"We advocate harmony and inclusiveness, and promote exchanges and mutual learning among civilizations…" Six young individuals, representing different countries, ethnicities and cultures, echoed the Hehe World Initiative during the recently concluded 2023 Global Forum on Hehe Culture.
Experts at the event told the Global Times that Hehe culture embodies the idea of the harmonious coexistence of man and nature.
It recognizes the conditions and space for the development of all entities, respecting the collective progress of nations and ethnicities for the common well-being of humanity.
The first "he" in Hehe means harmony, peace, and balance, while the second "he" means convergence, unity, and cooperation.
In the long history of Chinese Hehe culture, Tiantai county in Taizhou, East China's Zhejiang Province, stands out as a vital hub.
The essence of Hehe culture emerged 1,300 years ago on Tiantai Mountain, embracing the concept of unity among Confucianism, Buddhism, and Taoism.
Although the Hehe culture is a concept proposed in the late 1980s and early 1990s, ancient Chinese's wisdom about harmony has existed since ancient China.
The two words of "he" have appeared separately in oracle bone inscriptions and bronze inscriptions.
The first systematic theoretical exposition of Hehe culture was realized by Shi Bo, a thinker during the Western Zhou Dynasty (1046BC-771BC).
Based on the theory of the harmony of the five elements, he defined the concept of Hehe, thus he can be regarded as the founder of Chinese Hehe culture.
To truly grasp the essence of Hehe culture, one cannot overlook the Guoqing Temple, one of the birthplaces of Tiantai Buddhism, an East Asian Buddhist school of Mahayana Buddhism that developed in the 6th century in China.
Situated in Tiantai county, Guoqing Temple was built during the Sui Dynasty (581-618), and it played a crucial role in the transmission of Chinese Tiantai Buddhism, emphasizing the dual cultivation of contemplating and illuminating the mind to perceive nature.
When walking to the Guoqing Temple, one can see the temple was surrounded by mountains and hundred-year-old ancient trees.
There were small bridges and a flowing river surrounding the temple, which gave visitors a sense of calm.
Stepping on the cobblestone floor with a historical texture and entering the temple, some pilgrims kneel down devoutly with their hands clasped together.
A sweet fragrance lingers in the incense burner.
Along with the melodious bells and low chanting sounds coming from the main hall, all fatigue disappears immediately.
Amid the golden autumn, the rice that was donated by the locals as respect to the monks in the temple is basking in the temple yard.
One of the managers working in the temple told the Global Times that every year (except during the pandemic), numerous tourists from both China and abroad, especially from South Korea and Japan, visit the Guoqing Temple.
He explained that since the Tang (618-907) and Song dynasties (960 - 1279), the temple has been revered as the ancestral home of Tiantai Buddhism for both Japanese and Korean practitioners.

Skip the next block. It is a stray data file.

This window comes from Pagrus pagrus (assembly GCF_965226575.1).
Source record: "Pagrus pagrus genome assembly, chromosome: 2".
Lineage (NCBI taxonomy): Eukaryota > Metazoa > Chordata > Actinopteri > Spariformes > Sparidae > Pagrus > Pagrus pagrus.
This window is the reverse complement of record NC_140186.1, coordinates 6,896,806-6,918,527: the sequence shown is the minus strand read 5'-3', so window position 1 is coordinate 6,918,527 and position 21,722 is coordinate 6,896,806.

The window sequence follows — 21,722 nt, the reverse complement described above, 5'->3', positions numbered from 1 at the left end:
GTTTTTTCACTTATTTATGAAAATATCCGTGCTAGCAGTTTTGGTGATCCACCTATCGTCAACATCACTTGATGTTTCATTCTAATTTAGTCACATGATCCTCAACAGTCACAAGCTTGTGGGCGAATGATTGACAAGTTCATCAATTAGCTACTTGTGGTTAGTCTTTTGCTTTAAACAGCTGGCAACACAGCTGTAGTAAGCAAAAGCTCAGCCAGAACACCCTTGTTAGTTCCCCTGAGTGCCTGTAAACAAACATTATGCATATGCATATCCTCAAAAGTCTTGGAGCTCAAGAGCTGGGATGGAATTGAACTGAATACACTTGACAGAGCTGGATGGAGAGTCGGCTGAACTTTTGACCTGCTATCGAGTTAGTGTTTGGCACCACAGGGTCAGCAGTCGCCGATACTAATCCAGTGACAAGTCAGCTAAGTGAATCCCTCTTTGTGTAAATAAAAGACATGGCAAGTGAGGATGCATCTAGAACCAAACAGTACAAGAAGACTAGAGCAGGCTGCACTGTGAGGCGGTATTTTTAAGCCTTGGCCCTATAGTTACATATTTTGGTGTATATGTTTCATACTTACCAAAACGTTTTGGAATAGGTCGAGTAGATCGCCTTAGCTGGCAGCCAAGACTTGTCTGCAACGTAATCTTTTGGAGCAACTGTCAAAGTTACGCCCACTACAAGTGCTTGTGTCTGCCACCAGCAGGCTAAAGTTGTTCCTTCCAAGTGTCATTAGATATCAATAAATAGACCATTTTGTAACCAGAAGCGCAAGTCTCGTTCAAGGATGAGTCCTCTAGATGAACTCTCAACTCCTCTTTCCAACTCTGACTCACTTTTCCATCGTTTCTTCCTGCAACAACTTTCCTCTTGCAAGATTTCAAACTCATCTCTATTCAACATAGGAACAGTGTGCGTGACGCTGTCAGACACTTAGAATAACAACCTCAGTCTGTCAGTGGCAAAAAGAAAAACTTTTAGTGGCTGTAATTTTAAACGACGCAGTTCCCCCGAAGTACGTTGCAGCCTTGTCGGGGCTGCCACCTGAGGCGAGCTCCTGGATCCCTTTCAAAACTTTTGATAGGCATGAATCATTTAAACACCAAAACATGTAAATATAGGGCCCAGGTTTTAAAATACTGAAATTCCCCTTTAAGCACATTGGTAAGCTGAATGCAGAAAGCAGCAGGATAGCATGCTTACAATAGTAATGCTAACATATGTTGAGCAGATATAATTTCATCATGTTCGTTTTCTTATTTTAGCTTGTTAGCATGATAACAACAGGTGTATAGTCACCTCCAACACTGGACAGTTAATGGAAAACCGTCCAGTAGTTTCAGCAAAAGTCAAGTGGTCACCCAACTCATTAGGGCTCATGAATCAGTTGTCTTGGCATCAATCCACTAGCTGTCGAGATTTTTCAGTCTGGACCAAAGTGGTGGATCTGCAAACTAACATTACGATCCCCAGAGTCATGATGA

Adhering to the "harmonious coexistence" philosophy, this 4A-level scenic spot remains open to the public for free.
At the foot of the temple, the sight of farmers diligently cultivating fields amid the surrounding mountains and streams exemplifies a harmonious coexistence between man and nature.
In a world marked by continuous conflicts and contradictions, as well as a time of fusion and exchange, being in this environment allows people to have a deeper understanding of the value of "harmony."
Inheritance of Hehe spirit
"Hehe Erxian," the charming duo of two Chinese immortals, one holding a food container and the other carrying lotus flowers, symbolizes the pursuit of a spirit that harmonizes the body and mind, interpersonal relationships, and the connection between heaven and humanity.
These legendary figures - Hanshan and Shide - have become the epitome of Chinese "harmony culture," conveying a unique spirit.
Hanshan, a poet who resided on Tiantai Mountain in Tang Dynasty (618-907), left a legacy of around 600 poems, emphasizing the unique realm of harmonizing the body and mind, the unity of heaven and humanity, and interpersonal harmony.
This distinctive realm, translated by American poet Gary Snyder, profoundly influenced the "Beat Generation" in the US.
The influence of "Hehe Erxian" in folk culture is evident in a cultural park themed on the "Hehe" concept in Tiantai county.
One folk museum in the cultural park houses thousands of artifacts related to the two immortals including cultural and artistic items, crafts, rare collections, and historical materials, showcasing the omnipresence of the harmony culture in Tiantai's traditions.
In an art museum showcasing "Yigenteng," an intangible cultural heritage craft with a history of 400 years, the intricate intertwining and connecting of vine-shaped structures symbolizes people's pursuit of enduring happiness and complete harmony.
This cultural park, mainly transformed from old factories, has gathered over 3,000 items related to harmony culture and historical materials. The park attracts approximately 80,000 visitors each year.
It has evolved into a comprehensive cultural industry park incorporating wedding celebrations, educational tours, and cultural innovation.
The park shows that the spirit of harmony, while rooted in tradition, has been endowed with modern values.
The beauty of harmony is now visibly integrated into the urban development of Taizhou, where landmarks of harmony connect with the city's cultural temperament.
The coexistence of people and the city, which embodies the spirit of "harmony," has truly become the urban ethos of Taizhou.